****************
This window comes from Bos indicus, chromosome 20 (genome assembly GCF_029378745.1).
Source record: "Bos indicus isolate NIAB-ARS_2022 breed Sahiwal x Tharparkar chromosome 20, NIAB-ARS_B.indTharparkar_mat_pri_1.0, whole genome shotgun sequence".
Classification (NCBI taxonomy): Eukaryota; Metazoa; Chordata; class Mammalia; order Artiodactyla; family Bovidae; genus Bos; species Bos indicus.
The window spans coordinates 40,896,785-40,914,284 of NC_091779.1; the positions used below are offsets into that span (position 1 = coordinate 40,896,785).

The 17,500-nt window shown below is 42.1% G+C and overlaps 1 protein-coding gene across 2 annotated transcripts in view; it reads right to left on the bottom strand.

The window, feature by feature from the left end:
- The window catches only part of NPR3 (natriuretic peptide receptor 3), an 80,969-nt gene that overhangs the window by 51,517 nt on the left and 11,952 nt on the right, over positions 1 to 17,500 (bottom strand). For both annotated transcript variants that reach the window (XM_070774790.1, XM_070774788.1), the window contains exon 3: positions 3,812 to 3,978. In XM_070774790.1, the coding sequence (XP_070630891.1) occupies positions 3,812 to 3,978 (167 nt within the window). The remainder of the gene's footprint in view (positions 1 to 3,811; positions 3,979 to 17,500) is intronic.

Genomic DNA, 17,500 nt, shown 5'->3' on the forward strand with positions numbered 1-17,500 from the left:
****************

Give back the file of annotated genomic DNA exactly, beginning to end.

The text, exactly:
This window comes from Bos indicus, chromosome 20 (genome assembly GCF_029378745.1).
Source record: "Bos indicus isolate NIAB-ARS_2022 breed Sahiwal x Tharparkar chromosome 20, NIAB-ARS_B.indTharparkar_mat_pri_1.0, whole genome shotgun sequence".
Classification (NCBI taxonomy): Eukaryota; Metazoa; Chordata; class Mammalia; order Artiodactyla; family Bovidae; genus Bos; species Bos indicus.
The window spans coordinates 40,896,785-40,914,284 of NC_091779.1; the positions used below are offsets into that span (position 1 = coordinate 40,896,785).

The 17,500-nt window shown below is 42.1% G+C and overlaps 1 protein-coding gene across 2 annotated transcripts in view; it reads right to left on the bottom strand.

The window, feature by feature from the left end:
- The window catches only part of NPR3 (natriuretic peptide receptor 3), an 80,969-nt gene that overhangs the window by 51,517 nt on the left and 11,952 nt on the right, over positions 1 to 17,500 (bottom strand). For both annotated transcript variants that reach the window (XM_070774790.1, XM_070774788.1), the window contains exon 3: positions 3,812 to 3,978. In XM_070774790.1, the coding sequence (XP_070630891.1) occupies positions 3,812 to 3,978 (167 nt within the window). The remainder of the gene's footprint in view (positions 1 to 3,811; positions 3,979 to 17,500) is intronic.

Genomic DNA, 17,500 nt, shown 5'->3' on the forward strand with positions numbered 1-17,500 from the left: